Also as the boat was so expensive they had to worry about her and the wife told the husband that he had to clean and polish the boat very often so that it did not depreciate in money and the wife had to worry about the inside was shiny and they did not have time to be happy.
I was feeling very sorry for the family. There I was at the same dock, enjoying the same landscape, paying less harbor due as my boat was smaller. I had no expensive insurance and I did not have to polish my boat. I had an oar instead of an engine. I did not have to change oil on my oar nor change any fuel filters on it and so on. I could spend my time enjoying myself.
Even sadder this story is not unique, there are thousands of families like that.
The solution is to have simple habits. With simple habits you can live on a small boat have a meaningful and not worry about economy and other boring things.
It is not easy to live a meaningful life in this world full of salesmen and plenty of advertisement but a simple habits is a good start.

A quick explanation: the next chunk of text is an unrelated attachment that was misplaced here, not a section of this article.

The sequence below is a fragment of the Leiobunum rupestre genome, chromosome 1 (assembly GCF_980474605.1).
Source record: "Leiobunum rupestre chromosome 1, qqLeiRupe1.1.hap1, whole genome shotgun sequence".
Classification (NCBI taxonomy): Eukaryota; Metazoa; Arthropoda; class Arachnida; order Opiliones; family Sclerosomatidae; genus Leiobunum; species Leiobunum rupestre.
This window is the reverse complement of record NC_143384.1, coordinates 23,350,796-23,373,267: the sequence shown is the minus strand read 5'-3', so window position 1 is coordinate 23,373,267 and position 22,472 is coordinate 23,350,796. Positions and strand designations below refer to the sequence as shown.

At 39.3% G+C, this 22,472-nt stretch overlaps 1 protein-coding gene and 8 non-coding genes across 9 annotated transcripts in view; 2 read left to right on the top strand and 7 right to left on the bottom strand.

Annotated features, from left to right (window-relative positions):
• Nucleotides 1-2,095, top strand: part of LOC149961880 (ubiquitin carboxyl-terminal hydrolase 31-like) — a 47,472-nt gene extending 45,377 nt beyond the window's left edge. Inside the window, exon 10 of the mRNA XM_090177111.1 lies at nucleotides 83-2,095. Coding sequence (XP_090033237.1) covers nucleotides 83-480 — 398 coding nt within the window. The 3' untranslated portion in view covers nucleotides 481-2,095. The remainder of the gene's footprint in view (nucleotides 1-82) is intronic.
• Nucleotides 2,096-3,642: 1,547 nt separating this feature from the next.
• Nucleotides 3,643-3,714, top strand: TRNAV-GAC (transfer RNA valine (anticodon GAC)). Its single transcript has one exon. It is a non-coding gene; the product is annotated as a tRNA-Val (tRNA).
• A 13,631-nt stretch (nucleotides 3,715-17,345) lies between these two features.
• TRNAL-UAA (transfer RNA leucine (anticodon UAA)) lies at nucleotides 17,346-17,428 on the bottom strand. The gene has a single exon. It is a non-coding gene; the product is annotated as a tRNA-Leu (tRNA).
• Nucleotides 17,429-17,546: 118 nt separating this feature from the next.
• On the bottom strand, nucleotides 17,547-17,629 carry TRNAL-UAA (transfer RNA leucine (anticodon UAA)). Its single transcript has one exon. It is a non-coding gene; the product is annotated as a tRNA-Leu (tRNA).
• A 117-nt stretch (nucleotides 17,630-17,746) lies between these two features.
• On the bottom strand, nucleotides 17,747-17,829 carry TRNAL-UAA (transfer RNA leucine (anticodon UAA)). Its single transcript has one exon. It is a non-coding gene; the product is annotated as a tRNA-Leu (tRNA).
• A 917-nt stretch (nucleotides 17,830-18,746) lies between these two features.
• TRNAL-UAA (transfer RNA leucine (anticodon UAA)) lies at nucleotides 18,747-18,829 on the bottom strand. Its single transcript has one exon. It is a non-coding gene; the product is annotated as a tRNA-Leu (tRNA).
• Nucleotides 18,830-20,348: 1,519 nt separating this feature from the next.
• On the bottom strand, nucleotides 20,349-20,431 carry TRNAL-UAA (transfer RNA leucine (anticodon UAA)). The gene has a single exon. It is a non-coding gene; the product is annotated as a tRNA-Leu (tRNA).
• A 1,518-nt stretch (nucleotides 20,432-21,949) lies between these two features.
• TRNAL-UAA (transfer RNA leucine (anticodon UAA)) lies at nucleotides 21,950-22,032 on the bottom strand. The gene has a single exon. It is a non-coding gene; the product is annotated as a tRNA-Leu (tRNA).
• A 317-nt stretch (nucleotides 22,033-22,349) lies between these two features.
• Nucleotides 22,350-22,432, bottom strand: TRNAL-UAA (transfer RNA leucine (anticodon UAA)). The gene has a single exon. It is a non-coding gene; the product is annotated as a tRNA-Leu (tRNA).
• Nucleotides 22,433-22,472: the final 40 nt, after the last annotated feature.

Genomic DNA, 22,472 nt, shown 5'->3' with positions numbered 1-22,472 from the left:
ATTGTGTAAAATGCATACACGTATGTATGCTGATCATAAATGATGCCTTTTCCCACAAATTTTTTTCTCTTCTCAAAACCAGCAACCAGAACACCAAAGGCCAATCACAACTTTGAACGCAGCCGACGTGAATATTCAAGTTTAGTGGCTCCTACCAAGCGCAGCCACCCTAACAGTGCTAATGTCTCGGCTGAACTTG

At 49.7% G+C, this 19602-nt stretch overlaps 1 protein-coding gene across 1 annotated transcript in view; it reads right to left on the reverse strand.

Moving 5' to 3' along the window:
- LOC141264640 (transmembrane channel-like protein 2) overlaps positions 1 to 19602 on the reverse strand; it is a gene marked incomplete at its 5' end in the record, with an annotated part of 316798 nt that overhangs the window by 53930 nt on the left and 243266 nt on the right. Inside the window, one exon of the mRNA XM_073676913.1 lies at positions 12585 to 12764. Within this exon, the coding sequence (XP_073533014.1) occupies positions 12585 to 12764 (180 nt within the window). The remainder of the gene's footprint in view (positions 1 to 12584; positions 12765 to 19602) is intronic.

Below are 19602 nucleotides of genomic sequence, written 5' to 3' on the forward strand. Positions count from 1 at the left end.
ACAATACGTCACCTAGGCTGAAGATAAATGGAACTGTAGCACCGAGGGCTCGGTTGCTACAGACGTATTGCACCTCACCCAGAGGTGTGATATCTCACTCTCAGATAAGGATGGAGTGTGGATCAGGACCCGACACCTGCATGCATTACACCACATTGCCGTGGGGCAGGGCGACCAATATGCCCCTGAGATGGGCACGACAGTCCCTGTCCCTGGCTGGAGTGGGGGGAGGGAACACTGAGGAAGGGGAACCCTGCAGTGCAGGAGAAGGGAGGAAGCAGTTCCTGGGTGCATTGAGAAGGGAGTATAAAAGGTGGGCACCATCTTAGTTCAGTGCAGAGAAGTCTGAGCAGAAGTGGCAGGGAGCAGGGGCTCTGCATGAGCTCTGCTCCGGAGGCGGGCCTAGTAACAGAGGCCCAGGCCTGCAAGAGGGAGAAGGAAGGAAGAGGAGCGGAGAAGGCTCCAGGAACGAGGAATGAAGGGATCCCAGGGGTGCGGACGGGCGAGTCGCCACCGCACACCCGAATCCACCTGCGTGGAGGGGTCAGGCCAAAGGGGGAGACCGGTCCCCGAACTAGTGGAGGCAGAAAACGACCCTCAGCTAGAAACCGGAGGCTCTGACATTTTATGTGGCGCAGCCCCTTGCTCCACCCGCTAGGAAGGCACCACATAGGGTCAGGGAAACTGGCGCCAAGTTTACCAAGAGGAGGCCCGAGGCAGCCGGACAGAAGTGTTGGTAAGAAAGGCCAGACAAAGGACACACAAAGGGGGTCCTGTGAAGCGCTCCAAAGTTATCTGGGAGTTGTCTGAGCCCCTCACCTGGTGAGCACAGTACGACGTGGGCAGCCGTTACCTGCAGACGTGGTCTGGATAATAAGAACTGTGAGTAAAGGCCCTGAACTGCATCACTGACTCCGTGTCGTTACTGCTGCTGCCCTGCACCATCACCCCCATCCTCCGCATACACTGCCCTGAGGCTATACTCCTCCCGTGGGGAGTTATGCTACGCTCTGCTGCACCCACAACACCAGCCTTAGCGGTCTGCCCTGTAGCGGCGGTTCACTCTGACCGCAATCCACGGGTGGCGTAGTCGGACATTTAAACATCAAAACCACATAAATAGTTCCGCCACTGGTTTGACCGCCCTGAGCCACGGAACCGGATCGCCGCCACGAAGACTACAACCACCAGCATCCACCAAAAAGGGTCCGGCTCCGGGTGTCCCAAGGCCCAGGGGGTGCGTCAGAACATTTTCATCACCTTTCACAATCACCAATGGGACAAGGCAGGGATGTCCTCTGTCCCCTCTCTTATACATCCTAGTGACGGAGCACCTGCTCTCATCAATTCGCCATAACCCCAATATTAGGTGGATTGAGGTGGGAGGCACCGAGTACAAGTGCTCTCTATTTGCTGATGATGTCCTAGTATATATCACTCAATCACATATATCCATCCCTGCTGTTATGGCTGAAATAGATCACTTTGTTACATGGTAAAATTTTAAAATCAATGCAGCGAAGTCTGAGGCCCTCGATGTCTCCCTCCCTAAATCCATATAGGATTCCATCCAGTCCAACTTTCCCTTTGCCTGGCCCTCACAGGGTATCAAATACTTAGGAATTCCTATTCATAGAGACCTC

I got my introduction to simple habits in an unlikely place.
The spring of 1962 I was living with eastern orthodox monks on the Mount Athos peninsula in Greece.
The Autonomous Monastic State of the Holy Mountain is a region in northern Greece. There are twenty monasteries and different villages and houses that depend on them. Around 2000 monks live there in seclusion, introspection and prayer. The landscape is sometimes called “Christian Tibet”.
I was there to learn from their different lifestyle. I was young and searched for answers to the big questions.
After some time among them I noticed that lived a very repetitious life. Everything was done over and over and again and again. They had fixed habits for everything. As I was walking in the landscape I became friends with an eremite. One time I asked him about all those habits.
”You do everything over and over. Do you not find it boring always having to do the same thing all the time?” I asked him.
Sven, he told me,
”What you are noticing is my worldly life. You do not see my inner life. What I live for is to talk with God. I therefore simplify my worldly life because that gives me more time for God and that is what is important.”
I am an atheist. My passion is to find out about life. That eremite thought me something of value. Since then I have simplified my worldly life just like the monks on Athos. That gives me time to think about the mystery of life and each time I find out something it gives my life meaning.